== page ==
'We could not have made this movie 10 years ago': How 'Black Widow' got real about trauma and abuse
There’s plenty of derring-do, superhero suits, explosions and huge mechanical contraptions falling from the sky in “Black Widow.” However, the newest Marvel movie breaks from its pack right from the start, with the harrowing images of young girls being taken away from their loved ones and subjected to frightening situations of human trafficking.
Watching the first 20 minutes of the movie, “I cried twice because it looked so real and so damaging,” says star Florence Pugh. “I never would have assumed that a film like this would be dealing with such deep and painful story lines, especially the abuse of the women and especially the capturing of young girls.”
The opening of “Black Widow” – which is already a box-office smash after its debut weekend – takes longtime Avenger Natasha Romanoff (Scarlett Johansson) and her little sister Yelena Belova (Pugh) back to their childhoods in America as part of a family of Russian secret agents. Pre-teen Natasha and 6-year-old Yelena are violently and suddenly removed from a cozy suburban lifestyle and taken to the Red Room, an organization that experiments on young girls and brainwashes them into assassins.
The two women reunite as adults for action-packed exploits and dysfunctional family drama yet also discuss their estrangement, past sins and shared trauma. And while fans have wanted a solo “Black Widow” movie for much of the decade Johansson spent as the main female face of the Marvel Cinematic Universe, she feels it comes at just the right time.
“We could not have made this movie 10 years ago,” says the "Avengers" star, who's also an executive producer on "Black Widow." “We really were able to make something that I feel reflects what's happening and it's been very rewarding."
The goal was to “have the Marvel universe intersect with reality,” says Cate Shortland, the first woman to be a solo director for a Marvel film. “So we talked about trafficking. We talk about women's reproductive rights in the film because they're things we care about. And instead of it being about victimization, the characters make jokes about it because it's happened to them. I hope that that lifts people up. The trauma the characters have been through, they're trying to come up and answer it, not let it put them down.”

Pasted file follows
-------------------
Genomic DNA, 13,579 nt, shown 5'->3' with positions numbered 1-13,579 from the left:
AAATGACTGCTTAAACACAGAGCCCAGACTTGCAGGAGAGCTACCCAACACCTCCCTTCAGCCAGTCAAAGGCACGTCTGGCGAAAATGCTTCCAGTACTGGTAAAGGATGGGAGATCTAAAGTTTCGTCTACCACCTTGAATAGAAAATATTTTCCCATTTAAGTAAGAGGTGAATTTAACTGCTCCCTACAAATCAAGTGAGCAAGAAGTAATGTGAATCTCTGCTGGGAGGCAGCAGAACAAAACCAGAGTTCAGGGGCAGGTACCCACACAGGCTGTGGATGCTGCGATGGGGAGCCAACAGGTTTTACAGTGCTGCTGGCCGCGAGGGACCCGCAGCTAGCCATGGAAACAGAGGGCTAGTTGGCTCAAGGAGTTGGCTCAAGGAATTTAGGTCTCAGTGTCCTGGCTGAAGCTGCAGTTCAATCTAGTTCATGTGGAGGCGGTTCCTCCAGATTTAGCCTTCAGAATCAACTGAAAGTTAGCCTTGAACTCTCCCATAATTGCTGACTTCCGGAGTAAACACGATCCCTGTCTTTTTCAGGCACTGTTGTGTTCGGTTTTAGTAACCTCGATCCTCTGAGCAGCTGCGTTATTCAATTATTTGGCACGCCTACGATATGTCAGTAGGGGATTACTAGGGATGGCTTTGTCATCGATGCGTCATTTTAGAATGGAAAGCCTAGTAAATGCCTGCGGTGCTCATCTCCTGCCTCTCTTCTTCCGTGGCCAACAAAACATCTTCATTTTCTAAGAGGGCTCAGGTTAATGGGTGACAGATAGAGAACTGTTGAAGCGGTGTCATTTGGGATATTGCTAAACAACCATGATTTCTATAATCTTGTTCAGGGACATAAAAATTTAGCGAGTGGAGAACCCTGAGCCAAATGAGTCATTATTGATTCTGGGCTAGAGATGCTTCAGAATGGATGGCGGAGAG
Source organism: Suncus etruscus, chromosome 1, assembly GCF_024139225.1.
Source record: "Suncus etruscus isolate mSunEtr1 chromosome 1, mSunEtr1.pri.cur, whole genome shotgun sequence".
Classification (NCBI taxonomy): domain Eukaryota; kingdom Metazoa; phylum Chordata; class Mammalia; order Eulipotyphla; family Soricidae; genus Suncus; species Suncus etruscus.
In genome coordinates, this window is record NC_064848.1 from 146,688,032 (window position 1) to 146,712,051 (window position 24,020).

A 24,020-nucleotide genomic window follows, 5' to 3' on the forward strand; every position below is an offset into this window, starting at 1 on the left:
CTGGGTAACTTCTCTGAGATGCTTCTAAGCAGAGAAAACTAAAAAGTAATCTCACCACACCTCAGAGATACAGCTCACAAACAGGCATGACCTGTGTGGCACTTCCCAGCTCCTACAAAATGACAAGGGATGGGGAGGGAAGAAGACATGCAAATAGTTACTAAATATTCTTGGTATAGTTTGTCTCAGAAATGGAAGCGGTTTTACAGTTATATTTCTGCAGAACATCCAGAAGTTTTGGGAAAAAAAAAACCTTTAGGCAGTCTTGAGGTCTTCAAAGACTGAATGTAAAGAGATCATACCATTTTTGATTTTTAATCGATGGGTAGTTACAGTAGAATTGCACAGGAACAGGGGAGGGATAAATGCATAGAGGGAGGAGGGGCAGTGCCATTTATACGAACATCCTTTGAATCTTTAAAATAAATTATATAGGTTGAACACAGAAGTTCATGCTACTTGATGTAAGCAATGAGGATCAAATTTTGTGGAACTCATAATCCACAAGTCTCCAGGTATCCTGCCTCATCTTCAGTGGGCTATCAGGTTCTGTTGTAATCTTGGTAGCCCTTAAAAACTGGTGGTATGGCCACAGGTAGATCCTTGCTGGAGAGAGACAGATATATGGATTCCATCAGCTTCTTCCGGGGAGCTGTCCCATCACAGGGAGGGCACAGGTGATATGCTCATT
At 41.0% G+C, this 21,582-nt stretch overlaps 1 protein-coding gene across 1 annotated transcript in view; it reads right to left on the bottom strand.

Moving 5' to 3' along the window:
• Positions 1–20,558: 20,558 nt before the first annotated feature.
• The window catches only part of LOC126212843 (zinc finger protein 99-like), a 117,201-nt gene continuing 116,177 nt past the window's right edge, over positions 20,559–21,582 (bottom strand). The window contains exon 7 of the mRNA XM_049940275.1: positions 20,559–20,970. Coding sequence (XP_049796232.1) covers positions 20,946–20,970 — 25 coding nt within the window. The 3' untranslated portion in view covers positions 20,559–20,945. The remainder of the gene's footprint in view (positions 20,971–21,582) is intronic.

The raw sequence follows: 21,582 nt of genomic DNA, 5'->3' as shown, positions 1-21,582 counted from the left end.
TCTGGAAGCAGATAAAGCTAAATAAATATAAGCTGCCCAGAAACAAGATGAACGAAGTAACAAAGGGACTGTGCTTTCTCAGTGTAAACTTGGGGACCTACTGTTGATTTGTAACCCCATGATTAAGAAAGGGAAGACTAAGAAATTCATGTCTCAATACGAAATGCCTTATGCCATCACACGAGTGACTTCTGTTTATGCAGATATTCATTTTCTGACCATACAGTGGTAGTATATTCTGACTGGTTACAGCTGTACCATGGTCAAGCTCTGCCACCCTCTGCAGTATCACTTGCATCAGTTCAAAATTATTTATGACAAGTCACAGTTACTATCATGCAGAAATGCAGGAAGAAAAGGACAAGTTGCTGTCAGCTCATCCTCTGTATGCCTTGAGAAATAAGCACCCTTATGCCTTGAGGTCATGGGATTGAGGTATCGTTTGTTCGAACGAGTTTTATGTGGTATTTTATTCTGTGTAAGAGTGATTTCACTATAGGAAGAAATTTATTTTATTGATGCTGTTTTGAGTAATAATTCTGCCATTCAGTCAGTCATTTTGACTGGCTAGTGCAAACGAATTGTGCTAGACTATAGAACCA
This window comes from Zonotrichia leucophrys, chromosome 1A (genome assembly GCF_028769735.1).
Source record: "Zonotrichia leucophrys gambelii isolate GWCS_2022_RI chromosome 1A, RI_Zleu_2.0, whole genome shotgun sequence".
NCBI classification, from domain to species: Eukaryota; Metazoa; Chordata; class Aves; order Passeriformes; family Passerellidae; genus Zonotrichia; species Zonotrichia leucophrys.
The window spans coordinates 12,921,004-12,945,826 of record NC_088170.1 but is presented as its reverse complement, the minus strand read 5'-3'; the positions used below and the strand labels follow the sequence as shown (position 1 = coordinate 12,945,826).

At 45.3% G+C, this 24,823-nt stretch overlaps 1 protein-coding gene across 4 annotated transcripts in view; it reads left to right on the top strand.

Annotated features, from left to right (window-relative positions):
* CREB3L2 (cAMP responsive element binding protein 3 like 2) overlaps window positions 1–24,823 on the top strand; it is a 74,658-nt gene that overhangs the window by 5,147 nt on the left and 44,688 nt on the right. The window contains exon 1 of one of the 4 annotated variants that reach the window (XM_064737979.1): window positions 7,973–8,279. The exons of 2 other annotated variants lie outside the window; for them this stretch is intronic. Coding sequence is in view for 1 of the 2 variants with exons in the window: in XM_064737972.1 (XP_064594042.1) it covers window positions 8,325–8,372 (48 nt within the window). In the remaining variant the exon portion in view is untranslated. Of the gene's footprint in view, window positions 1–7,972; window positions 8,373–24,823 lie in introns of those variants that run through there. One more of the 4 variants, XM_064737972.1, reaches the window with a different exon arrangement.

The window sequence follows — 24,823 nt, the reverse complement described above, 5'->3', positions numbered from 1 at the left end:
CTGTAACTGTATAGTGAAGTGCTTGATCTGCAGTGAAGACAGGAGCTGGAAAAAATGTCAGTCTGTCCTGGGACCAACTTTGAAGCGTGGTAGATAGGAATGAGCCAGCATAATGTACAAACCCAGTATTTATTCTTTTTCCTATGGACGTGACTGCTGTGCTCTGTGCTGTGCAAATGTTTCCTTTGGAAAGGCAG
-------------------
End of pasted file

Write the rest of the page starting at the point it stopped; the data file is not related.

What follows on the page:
Natasha’s childhood hardships have been mentioned in past films, most infamously in one scene in writer/director Joss Whedon’s “Avengers: Age of Ultron” in 2015. During an intimate moment, Natasha has a conversation with Bruce Banner (Mark Ruffalo), aka the Hulk, about having a romantic relationship. Bruce argues that he can’t have a normal life and kids since he's also a rage monster, while Natasha counters that she also is unable to have children because of the Red Room’s sterilization methods.
“It makes everything easier, even killing,” Natasha tells Bruce. “Do you think you’re still the only monster on the team?”
The scene landed with a thud and caught a ton of flak after the film’s release. But a memorable “Black Widow” sequence references the same subject – and goes down a lot more successfully – when the sisters bust their father figure Alexei (David Harbour) out of a Russian prison and Yelena smacks him in the face on their chopper ride out.
“Why the aggression? Is it your time of the month?” he says, leading to Yelena pointing out that she doesn’t get her period because she doesn’t have a uterus. “Yeah, that’s what happens when the Red Room gives you an involuntary hysterectomy. They kind of just go in and they rip out all of your reproductive organs,” she deadpans, leaving Alexei flabbergasted and wanting out of the conversation.
The dialogue was “the actresses and myself" countering screenwriter Eric Pearson after he inserted that unwanted period joke, Shortland explains. “And we said, ‘OK, you're going to write that, buddy? We're going to unleash Florence Pugh on you.’ ”
'Black Widow:The best order for viewing all 24 Marvel movies
Disney overall was supportive about “Black Widow” tackling issues other Marvel movies haven’t. Shortland recalls that when they screened the film for then-CEO Bob Iger very early on, “he said, ‘Can you please push it further, because it's really important that we talk about it.' "
Johansson agrees that “it’s very brave in a lot of ways that Marvel let us go there. They have a huge parent company (in Disney) and you don't know what kind of pushback you're going to get. We're talking about issues that are provocative and people are going to have feelings about them and it's to a wide audience.
“They understand the importance of their massive reach and that you can actually try to provoke some sort of collective consciousness about these very serious subjects.”